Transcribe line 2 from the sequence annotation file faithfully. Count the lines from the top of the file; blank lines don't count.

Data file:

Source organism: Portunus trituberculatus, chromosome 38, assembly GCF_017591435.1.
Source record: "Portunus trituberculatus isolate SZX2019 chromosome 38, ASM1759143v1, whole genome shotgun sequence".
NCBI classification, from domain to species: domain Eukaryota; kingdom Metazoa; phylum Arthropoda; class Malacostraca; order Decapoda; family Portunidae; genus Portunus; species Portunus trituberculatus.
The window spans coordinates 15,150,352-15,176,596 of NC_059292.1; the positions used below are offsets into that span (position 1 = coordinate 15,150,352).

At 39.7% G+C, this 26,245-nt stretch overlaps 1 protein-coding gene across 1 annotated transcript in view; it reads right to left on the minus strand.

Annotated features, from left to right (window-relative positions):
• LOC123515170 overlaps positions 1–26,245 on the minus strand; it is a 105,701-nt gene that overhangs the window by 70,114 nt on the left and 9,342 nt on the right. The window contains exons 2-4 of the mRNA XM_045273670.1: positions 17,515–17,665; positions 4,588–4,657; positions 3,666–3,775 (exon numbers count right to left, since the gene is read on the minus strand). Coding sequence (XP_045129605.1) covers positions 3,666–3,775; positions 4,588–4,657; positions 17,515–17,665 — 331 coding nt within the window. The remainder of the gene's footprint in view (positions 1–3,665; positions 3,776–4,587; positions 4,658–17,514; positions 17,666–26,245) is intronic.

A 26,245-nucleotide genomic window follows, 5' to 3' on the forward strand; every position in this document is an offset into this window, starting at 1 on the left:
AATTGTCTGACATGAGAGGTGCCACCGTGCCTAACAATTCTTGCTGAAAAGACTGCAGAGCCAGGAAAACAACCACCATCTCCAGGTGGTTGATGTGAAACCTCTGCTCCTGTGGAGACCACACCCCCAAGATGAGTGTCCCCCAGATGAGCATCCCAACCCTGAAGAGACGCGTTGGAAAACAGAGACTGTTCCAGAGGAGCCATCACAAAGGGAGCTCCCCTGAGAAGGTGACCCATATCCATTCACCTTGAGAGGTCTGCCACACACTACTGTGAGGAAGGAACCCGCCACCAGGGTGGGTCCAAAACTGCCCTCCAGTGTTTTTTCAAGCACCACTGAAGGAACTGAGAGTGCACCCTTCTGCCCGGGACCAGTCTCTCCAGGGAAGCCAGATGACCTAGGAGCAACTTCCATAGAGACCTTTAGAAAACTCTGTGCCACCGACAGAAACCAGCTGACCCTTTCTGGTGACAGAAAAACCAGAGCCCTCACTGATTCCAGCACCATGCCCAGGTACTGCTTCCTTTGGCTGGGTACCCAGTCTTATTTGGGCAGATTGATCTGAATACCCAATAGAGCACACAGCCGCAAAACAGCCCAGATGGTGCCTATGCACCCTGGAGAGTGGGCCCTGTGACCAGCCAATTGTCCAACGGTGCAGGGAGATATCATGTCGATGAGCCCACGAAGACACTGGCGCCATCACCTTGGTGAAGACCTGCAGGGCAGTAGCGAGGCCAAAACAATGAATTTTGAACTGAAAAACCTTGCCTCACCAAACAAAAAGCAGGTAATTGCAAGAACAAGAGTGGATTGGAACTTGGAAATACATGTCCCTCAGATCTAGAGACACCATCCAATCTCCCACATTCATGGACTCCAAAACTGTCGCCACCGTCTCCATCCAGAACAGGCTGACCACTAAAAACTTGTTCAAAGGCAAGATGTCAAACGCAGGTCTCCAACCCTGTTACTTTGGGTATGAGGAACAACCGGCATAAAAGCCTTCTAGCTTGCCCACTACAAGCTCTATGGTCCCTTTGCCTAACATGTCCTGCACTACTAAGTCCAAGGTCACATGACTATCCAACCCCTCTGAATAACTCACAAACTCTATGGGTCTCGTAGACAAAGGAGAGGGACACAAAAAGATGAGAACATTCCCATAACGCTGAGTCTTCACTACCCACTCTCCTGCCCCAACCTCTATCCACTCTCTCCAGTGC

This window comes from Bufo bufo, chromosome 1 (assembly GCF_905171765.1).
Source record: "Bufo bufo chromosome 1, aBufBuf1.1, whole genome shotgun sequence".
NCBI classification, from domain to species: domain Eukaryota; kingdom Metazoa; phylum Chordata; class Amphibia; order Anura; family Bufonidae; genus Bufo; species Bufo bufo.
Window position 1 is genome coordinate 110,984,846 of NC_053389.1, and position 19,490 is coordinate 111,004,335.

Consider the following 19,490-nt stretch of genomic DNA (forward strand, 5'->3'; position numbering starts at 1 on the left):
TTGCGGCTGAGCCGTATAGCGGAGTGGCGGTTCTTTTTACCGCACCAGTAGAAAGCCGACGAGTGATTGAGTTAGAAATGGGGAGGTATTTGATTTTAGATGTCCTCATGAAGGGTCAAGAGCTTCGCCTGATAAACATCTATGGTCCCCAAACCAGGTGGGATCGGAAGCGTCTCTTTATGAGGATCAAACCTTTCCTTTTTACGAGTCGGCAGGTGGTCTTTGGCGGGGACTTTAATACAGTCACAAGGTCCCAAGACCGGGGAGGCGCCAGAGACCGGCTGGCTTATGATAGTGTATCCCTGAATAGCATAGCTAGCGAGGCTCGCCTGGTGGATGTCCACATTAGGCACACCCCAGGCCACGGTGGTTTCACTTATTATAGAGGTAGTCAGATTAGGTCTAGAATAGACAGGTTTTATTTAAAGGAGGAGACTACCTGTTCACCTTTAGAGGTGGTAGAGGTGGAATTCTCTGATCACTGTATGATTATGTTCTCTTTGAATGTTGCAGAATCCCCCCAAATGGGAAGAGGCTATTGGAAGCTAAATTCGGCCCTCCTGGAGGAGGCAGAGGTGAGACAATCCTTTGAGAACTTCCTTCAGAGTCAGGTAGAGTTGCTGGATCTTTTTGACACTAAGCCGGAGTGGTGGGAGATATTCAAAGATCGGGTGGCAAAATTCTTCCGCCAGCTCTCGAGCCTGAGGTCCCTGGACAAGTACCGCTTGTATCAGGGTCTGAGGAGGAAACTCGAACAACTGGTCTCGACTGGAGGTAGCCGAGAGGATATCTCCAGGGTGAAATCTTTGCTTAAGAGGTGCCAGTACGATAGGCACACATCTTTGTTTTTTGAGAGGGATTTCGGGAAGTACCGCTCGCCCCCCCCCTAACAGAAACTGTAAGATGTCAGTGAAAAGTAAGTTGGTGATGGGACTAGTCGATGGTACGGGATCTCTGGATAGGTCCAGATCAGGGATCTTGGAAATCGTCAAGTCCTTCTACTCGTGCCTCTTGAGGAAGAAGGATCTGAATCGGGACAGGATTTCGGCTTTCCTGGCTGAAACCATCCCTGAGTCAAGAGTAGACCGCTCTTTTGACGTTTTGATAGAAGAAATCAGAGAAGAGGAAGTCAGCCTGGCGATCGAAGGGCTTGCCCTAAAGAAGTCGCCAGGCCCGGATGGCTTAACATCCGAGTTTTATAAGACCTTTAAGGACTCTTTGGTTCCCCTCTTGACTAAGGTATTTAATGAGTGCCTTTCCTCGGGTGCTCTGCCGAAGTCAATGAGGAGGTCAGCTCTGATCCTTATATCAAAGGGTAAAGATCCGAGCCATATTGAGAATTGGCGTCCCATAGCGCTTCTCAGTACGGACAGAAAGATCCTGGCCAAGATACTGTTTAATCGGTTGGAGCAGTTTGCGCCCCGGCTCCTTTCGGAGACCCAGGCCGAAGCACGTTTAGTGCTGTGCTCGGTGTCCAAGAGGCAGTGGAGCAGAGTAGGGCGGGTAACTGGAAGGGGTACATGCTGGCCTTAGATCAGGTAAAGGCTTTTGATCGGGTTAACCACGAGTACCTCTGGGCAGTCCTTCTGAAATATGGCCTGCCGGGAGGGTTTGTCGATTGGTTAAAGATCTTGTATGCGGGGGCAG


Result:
Source record: "Portunus trituberculatus isolate SZX2019 chromosome 38, ASM1759143v1, whole genome shotgun sequence".